When John Odhiambo, a Lake Victoria fisherman, and his colleagues were attacked by crocodiles, they were forced to abandon the nets in the water.
“We lost the nets but we had to save our lives. Luckily no one was injured,” Odhiambo says.
William Oketch, a fisherman at Dunga beach explains that sometimes, fishermen lose their nets when they are swept away by strong currents.
Despite regulations and efforts by authorities and locals, solid waste pollution is evident on the shores of Lake Victoria. Apart from other debris like single-use plastics, it is common to see fishing nets.
While some were ‘lost’ nets, others are simply abandoned, especially when they get ruined or are raided by animals.
Odhiambo explains that it’s common for fishermen to hook nets, setting traps for big catches, but hippos and snakes have been “spoiling the party”.
Studies at Kenya Marine and Fisheries Research Institute (KMFRI) reveal abandoned fishing gear is one of the lake’s biggest plastic polluters.
The research shows that, annually, more than 46,000 nets are abandoned or dumped inside the Kenyan part of Lake Victoria and over 200,000 nets are dumped in the entire lake, with fishing gear making up about 60 percent of plastic pollution.
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According to scientists, some nets pile up on beaches, creating a navigational nightmare for boats. Others settle to the bottom, where they damage sensitive ecosystems.
Dr Chrisphine Nyamweya, the assistant director at KMFRI explains that the lost nets go on ‘fishing’ or trapping rubbish and all sorts of marine life for as long as they are intact before they degrade.
Monofilament nets take up to 600 years before they degrade the nets can fish for generations.
This is what is known as ‘ghost fishing’, which involves the swimming nets catching fish and diminishing some species as the nets destroy breeding habitats when they settle to the bottom of the lake.
Dr Nyamweya says that ‘ghost fishing’ is a problem that goes unnoticed since fishermen do not come back and report that they have lost gear or part of nets.
Unlike plastic bags, fishing gear, and other macroplastic waste are so insidious because they are invisible to the naked eye.
In the last 50 years, Lake Victoria produced about 60,000 metric tonnes of tilapia annually, but currently, it barely musters 20,000 tonnes. The bigger Nile perch has been resilient because one adult can produce 17 million eggs compared to tilapia’s 300 eggs.
But still, Nile perch could be about 340,000 metric tonnes a decade ago but it has steadily dropped to about 200,000 metric tonnes which KMFRI researchers attribute to ghost fishing, climate change, and unsustainable fishing practice.
“Whenever we access the lake bed and look at the plastics, the fishing gear has been the majority,” says Dr Nyamweya. “Fishermen are not aware of the gravity of the problem and how to properly dispose of the nets,” he says, adding that there is a need to sensitise fishermen and provide fishing gear attached with GPS for easy tracking.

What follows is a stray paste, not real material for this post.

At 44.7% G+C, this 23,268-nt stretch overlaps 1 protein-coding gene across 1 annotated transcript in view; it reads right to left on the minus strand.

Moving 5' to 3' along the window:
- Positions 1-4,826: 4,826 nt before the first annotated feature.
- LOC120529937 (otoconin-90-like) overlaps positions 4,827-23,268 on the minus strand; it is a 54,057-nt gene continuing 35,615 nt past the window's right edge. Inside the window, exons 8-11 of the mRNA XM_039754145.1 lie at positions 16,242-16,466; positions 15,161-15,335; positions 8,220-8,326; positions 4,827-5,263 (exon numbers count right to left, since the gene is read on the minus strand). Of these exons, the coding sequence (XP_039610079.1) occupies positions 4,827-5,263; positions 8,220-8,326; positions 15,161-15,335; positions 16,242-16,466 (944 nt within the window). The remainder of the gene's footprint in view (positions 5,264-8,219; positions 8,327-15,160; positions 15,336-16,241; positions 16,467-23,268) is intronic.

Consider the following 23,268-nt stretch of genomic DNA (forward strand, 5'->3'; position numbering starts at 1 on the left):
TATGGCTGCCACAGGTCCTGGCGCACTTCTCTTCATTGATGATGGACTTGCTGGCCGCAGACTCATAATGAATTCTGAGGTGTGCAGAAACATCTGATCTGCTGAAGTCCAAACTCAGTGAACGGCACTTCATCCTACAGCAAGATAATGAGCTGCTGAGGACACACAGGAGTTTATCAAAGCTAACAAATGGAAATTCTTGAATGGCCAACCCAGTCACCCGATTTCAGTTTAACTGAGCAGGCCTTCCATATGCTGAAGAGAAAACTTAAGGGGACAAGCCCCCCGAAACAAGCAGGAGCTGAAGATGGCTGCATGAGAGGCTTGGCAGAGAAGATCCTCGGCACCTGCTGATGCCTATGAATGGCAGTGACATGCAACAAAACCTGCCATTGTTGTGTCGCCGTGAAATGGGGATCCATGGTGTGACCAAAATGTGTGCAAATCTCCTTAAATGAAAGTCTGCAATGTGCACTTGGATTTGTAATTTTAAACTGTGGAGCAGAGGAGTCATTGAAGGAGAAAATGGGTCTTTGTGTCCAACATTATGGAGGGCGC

Dr Nyamweya further explains, “the tracker in the gear will reduce incidences of ghost fishing,” adding that one solution for abandoned fishing gear is to mark them with electronic and acoustic tags for easy recovery.
He urges fisher folk to return derelict gear and worn-out nets and traps to the port for recycling, instead of dumping them in the water.
He adds that a way to curb the effects of pollution is by employing nets made of biodegradable material.
Dr Nyamweya says it’s time beach management units charged with ensuring compliance with fishing regulations got tough considering that the effects of plastic pollution go beyond Lake Victoria as it is the source of the River Nile via which the microplastics move into the Mediterranean sea.
Patrick Odhiambo, an ecologist at Ecology without barriers said microscopic pieces of plastic found in the depths of Lake Victoria can be easily traced in the fish people eat.
“We must implement exciting policies and adopt behaviours in our lives to end plastic pollution,” Odhiambo said.
He observed that plastic production has surged in the last 50 years, leading to the widespread use of inexpensive disposable products that are having a devastating effect on the environment, cluttering beaches and choking marine wildlife.
He reiterated that Plastic does not biodegrade. Instead, it breaks down into smaller pieces, and ultimately ends up everywhere, including in the food chain.
“All we know is that we are ingesting it and that it has the potential to cause toxicity. That is definitely a cause for concern,” he said.